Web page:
The lights are brighter, the beer is better, and the bathrooms are finally clean. But Carol’s Pub still feels like the neighborhood honky-tonk it was when it opened in 1972.
The corner country music bar, which shut down in September 2016, reopened its doors early last week under new ownership. But it wasn’t until Friday, December 21, that people started lining up on the sidewalk outside 4659 N. Clark to get in. They’d come to see house band Diamondback, which in its various incarnations has played six sets a night, three nights a week at Carol’s since the 1970s. That makes it one of the longest-running such groups in Chicago—alongside legendary trio the Sundowners, who held court four nights a week at the Double-R Ranch in the Loop between 1969 and 1989.
Like the Sundowners with their 25,000-song repertoire, Diamondback has been playing together for so long that it’s not just an intuitive working unit but also a living jukebox. On Friday, the band veered through staples by the likes of Willie Nelson, Dolly Parton, and Merle Haggard and also played newer material by Deana Carter, Alan Jackson, Alabama, and even Warren Zevon. The stage at the new Carol’s is bigger, and the sound system is stronger. Gone is the “tip tree”—the floor-to-ceiling strip of sticky tape to which dancers could stick dollar bills to request songs—but in its place is a bucket. The crowd on Friday didn’t take long to put it to use.
Also missing is bassist Mike McKeehan, who’d been commuting from Cincinnati to play Diamondback’s weekly residency at Carol’s since January 1999 (mostly because he had such difficulty finding steady work back home). McKeehan died of a heart attack last March. Days before Friday’s gig, Diamondback singer Reva Goodman was already feeling his absence all over again. “It’s going to be kind of tough walking in there without him,” she said.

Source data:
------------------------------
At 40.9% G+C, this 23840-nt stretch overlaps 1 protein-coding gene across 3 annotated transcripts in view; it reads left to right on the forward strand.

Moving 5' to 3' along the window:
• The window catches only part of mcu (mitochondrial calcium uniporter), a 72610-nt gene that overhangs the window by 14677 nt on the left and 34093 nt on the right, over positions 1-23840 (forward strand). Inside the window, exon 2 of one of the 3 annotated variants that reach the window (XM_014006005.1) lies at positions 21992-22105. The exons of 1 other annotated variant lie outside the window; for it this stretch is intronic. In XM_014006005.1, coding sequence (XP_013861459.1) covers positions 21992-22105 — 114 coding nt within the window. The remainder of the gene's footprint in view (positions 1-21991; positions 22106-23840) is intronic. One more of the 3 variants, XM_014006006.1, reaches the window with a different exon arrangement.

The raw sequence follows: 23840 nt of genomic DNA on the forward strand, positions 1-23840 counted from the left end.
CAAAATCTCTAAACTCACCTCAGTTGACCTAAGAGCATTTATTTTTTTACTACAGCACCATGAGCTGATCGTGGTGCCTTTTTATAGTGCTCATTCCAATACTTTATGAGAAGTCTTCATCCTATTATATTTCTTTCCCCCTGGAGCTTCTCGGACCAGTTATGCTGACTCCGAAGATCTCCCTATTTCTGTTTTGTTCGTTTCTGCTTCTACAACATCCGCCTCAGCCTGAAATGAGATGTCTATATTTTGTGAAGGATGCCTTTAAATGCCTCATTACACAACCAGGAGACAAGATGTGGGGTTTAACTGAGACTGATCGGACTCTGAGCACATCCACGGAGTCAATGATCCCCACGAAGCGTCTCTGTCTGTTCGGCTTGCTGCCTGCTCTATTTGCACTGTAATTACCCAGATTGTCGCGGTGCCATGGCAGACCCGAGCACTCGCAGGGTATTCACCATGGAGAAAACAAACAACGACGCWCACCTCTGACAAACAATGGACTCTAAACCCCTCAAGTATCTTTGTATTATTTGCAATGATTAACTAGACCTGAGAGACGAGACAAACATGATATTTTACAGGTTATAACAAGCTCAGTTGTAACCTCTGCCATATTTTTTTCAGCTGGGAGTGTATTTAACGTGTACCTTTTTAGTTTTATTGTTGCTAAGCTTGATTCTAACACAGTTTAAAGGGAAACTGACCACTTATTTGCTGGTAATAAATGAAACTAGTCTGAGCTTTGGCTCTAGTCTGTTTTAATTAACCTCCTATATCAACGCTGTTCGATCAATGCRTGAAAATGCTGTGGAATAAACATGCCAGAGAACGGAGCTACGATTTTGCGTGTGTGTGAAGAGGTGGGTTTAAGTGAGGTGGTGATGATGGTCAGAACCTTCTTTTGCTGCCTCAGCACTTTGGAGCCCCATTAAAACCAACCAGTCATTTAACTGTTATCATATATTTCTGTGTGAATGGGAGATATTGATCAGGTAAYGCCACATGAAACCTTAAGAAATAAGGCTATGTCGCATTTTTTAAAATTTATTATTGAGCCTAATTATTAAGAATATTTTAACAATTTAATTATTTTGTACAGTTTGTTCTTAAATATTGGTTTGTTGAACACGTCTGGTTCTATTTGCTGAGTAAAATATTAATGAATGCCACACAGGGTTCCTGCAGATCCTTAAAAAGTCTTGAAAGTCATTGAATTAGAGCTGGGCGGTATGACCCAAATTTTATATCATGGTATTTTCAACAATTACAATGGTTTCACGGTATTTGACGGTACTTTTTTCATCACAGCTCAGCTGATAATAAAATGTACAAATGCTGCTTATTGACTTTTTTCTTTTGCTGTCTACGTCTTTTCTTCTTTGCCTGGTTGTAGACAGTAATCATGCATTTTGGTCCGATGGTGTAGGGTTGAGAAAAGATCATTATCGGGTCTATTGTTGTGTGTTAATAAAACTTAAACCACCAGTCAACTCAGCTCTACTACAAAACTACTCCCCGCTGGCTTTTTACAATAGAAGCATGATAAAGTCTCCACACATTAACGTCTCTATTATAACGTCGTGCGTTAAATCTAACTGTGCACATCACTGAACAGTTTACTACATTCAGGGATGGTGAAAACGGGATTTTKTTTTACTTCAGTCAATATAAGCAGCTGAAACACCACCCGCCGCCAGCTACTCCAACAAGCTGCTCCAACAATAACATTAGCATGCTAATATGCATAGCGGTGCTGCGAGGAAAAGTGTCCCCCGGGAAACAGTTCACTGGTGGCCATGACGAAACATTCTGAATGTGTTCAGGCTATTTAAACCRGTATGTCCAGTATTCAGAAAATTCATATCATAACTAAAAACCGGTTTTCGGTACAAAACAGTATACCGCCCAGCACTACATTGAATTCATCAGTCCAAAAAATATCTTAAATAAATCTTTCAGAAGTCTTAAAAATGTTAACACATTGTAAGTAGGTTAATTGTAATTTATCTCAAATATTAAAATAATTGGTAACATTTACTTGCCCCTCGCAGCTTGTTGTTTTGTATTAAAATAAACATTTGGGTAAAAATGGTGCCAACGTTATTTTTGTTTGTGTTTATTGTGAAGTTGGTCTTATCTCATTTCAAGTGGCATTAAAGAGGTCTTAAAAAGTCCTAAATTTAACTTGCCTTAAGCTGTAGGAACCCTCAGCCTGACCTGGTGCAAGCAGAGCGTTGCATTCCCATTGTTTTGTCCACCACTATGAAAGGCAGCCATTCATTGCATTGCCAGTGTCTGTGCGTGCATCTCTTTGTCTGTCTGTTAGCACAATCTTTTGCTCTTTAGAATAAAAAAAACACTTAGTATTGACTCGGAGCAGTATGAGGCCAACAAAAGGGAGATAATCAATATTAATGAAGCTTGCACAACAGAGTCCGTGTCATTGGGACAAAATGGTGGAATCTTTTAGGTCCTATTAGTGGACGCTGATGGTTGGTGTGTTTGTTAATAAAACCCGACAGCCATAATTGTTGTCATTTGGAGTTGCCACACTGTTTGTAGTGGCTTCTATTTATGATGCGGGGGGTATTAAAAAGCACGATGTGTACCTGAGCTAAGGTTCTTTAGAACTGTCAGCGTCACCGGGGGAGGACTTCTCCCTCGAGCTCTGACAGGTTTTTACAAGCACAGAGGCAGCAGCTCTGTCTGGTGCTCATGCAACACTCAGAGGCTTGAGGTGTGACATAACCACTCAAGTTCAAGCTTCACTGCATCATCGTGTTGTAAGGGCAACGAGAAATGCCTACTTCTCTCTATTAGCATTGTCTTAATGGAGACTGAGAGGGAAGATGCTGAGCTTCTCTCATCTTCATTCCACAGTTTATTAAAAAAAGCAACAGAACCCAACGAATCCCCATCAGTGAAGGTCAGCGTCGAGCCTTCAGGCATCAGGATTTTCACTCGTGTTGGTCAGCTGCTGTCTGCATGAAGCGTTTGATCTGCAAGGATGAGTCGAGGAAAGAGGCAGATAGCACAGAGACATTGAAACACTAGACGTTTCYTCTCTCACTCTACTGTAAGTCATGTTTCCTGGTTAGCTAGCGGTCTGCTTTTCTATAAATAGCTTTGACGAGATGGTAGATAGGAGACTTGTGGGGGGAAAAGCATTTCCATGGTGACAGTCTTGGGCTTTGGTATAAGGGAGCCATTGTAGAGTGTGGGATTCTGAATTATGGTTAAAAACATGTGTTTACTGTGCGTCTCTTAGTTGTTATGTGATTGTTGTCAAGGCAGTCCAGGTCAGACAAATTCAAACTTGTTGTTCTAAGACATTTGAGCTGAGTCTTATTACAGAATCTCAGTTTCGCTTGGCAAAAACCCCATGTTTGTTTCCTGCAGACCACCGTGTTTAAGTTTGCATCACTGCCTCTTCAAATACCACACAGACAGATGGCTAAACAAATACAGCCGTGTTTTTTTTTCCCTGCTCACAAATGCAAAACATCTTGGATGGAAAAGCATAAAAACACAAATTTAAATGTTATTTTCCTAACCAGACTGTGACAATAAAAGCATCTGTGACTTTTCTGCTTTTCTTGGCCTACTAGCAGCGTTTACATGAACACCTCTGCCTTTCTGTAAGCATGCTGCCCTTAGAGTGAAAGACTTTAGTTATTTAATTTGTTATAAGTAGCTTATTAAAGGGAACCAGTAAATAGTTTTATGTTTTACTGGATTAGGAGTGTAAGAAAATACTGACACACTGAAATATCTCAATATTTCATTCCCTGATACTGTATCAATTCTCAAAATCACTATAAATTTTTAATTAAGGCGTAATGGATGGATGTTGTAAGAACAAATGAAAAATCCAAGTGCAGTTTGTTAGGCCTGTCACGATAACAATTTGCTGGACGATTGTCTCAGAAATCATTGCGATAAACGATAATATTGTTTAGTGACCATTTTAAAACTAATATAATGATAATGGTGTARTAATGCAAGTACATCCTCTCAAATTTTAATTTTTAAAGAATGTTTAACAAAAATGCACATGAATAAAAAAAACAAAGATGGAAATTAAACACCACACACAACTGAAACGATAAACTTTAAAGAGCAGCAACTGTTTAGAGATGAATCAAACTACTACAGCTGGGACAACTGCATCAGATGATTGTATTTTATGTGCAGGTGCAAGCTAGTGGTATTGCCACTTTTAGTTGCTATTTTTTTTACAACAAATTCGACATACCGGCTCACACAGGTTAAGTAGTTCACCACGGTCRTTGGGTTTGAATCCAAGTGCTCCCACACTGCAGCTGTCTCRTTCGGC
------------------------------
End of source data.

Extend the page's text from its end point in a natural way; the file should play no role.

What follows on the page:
For many years, Carol’s was the last remaining spot on the north side where audiences could hear traditional country music. Diamondback got started in the mid-70s, with singer and pedal steel guitarist Teddy Douglas as bandleader. Over the years, as openings arose in the lineup, Carol’s bar manager and doorman Jimmy Curry slotted in new players—another anachronism in an era when bands tend to run themselves. Goodman is the longest-serving member of the current group, having replaced Douglas, who left in September 1999. “They didn’t want a girl in the band, but they got stuck with me anyway,” she says, laughing.
In the current edition of Diamondback, multi-instrumentalist Pat Keiner adds steel guitar and mandolin, so that the band’s arrangements tend toward a relatively textural approach. The versatile trio of Goodman, Keiner, and bassist Rich Nelson trade off lead vocals; Lee Borek handles lead guitar, and Joe Kunkel plays drums.
Back when Diamondback first ruled Carol’s, the band played to line dancers and locals from the neighborhood. By the early 2010s, the bar had begun attracting millennials and curiosity seekers off the tourist trolley. But 44 years after opening as Pam’s Playhouse, Carol’s abruptly closed its doors—the Illinois Liquor Control Commission had the final say. The bar’s liquor license was revoked over nearly $55,000 in unpaid state taxes. An online fund-raising site went live to solicit contributions, but it only managed to raise $725.
Carrel Schulke, 61, was a regular back when Carol’s had concrete floors and nicotine-stained ceiling tiles. “It had ambience,” she says. “No one judged anybody. Everyone was there to have a good time.” Since the bar’s closure in 2016, she’s moved to central Florida, but she returned to Chicago just to be in the room for Diamondback’s first night back. “In my mind, it was a pipe dream this place would reopen,” she says. “I didn’t think anyone would do it.”
But Ed Warm did. Warm, 52, has been promoting country music in Chicago for 20 years—he’s a co-owner of Joe’s on Weed Street and a partner in Joe’s Live in Rosemont and Bub City, and he cofounded the country festival Windy City Smokeout. When Carol’s shuttered, he says, he “felt drawn” to doing whatever it took to get it back open. That turned out to mean “a lot of due diligence and a lot of legwork, time, and money to clear up” the back taxes. Warm credits the city for helping shepherd him through the process. “They told me Carol’s has one of the five oldest liquor licenses in Chicago,” he says. “It’s nice to see that preserved.” This means, of course, that the new Carol’s is likewise a 4 AM bar.